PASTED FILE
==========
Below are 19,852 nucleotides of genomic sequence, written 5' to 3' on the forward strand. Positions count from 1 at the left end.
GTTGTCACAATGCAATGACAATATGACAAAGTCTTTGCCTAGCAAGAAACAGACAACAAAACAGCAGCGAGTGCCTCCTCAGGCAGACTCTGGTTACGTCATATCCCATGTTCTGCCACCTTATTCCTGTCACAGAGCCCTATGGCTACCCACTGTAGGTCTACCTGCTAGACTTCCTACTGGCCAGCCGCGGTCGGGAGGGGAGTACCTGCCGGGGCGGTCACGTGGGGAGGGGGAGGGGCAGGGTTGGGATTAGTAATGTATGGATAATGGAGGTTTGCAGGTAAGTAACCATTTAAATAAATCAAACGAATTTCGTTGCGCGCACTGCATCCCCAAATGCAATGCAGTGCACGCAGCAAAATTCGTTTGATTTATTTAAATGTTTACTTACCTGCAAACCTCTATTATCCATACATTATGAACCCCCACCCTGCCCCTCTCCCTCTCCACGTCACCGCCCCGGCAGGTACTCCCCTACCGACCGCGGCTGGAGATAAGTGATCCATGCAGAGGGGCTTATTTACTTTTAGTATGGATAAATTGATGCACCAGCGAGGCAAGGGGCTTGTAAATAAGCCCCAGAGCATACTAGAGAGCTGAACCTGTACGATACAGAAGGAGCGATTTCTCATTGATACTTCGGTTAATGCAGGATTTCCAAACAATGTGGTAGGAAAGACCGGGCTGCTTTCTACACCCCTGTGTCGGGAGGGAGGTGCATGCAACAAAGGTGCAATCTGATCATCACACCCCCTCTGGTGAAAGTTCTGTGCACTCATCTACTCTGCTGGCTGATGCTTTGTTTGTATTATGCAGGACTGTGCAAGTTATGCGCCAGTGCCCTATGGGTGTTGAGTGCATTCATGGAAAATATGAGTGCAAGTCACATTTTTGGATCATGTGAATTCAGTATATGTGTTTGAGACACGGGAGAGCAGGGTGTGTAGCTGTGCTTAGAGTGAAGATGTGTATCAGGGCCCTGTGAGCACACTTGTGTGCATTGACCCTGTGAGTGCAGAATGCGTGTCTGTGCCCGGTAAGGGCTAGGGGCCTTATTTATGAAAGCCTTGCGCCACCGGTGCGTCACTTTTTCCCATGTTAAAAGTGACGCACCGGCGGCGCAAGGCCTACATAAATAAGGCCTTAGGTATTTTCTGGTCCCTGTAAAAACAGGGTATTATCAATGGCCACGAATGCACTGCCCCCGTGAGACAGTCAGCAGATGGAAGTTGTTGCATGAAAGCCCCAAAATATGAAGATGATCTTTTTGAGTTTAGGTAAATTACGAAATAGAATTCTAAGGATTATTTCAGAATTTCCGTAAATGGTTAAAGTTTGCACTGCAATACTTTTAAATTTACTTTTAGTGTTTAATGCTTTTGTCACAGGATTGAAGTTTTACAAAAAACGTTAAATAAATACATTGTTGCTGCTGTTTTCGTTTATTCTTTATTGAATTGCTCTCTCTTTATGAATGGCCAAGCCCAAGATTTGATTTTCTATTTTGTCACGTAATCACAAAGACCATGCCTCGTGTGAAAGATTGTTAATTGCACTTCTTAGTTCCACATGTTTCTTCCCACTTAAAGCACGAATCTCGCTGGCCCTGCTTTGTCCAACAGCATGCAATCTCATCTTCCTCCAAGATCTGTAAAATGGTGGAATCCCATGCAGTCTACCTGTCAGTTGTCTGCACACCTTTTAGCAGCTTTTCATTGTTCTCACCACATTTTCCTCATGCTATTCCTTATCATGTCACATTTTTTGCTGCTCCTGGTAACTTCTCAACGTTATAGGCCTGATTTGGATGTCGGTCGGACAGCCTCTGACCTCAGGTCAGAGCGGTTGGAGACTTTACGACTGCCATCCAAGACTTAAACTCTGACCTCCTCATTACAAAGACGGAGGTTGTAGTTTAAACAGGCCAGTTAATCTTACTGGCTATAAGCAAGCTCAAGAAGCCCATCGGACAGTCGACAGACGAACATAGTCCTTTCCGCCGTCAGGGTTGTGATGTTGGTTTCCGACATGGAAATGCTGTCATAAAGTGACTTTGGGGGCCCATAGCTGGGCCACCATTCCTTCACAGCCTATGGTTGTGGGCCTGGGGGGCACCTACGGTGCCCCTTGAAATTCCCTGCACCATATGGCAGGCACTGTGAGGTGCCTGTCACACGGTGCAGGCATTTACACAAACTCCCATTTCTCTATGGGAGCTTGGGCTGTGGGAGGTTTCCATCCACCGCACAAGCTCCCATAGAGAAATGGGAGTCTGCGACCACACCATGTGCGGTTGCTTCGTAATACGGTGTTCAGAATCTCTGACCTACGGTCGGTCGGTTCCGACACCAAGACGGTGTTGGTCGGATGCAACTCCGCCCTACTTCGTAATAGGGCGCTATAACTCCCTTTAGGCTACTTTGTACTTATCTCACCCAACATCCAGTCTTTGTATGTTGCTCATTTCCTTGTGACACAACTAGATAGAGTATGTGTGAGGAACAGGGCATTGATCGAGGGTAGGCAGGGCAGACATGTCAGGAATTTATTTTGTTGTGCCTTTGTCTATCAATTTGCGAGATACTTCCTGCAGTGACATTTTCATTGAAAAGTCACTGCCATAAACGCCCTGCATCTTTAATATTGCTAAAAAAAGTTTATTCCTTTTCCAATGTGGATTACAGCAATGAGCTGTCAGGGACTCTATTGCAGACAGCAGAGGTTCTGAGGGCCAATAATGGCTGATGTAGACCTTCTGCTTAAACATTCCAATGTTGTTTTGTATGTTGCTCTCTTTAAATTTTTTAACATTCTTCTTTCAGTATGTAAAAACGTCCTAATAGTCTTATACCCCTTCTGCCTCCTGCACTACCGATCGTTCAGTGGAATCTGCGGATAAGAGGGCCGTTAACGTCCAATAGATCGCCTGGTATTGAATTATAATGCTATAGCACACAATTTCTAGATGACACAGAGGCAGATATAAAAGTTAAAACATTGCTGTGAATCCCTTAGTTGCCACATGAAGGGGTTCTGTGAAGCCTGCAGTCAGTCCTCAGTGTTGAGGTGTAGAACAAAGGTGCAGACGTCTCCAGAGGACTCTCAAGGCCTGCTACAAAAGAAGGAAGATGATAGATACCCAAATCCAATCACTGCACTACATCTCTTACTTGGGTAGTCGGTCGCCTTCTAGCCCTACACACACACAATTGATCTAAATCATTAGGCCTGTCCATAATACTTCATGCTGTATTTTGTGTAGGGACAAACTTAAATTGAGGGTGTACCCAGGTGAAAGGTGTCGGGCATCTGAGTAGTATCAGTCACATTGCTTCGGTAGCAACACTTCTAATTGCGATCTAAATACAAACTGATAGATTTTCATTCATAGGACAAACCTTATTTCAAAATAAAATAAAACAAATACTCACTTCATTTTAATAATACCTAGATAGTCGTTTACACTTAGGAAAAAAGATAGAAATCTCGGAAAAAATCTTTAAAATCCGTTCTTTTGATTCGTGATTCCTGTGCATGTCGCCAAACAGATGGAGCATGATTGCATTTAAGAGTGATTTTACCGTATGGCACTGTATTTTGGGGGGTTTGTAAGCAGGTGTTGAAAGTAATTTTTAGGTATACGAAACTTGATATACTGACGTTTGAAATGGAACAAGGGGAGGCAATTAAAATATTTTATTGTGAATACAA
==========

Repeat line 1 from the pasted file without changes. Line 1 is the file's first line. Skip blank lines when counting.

Below are 19,852 nucleotides of genomic sequence, written 5' to 3' on the forward strand. Positions count from 1 at the left end.